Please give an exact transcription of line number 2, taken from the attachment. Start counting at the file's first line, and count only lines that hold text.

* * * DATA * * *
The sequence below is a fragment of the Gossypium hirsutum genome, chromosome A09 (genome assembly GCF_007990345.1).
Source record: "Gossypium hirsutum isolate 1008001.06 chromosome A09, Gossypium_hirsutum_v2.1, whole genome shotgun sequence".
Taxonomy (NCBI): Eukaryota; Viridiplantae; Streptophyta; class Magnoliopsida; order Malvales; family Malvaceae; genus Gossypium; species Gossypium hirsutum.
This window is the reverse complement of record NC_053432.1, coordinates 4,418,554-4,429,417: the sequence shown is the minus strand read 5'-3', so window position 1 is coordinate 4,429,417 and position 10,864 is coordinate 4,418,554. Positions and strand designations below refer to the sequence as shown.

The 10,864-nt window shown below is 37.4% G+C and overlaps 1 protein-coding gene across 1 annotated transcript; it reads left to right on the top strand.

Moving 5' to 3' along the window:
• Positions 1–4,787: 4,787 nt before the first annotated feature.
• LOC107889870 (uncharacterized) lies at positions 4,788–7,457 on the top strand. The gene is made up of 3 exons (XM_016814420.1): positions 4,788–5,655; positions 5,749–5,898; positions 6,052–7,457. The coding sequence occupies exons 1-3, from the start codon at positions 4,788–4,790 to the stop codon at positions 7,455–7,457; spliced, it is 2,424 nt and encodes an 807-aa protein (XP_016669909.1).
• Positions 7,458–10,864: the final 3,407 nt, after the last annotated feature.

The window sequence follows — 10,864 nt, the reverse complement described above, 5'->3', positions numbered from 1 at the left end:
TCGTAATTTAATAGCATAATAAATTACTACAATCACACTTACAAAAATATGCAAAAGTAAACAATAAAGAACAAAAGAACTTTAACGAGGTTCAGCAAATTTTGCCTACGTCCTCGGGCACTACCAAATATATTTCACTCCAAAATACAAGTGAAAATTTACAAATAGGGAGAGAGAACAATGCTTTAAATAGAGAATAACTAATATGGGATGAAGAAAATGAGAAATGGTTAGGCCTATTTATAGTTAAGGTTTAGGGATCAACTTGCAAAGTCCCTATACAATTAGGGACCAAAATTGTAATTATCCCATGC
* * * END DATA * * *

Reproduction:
Source record: "Gossypium hirsutum isolate 1008001.06 chromosome A09, Gossypium_hirsutum_v2.1, whole genome shotgun sequence".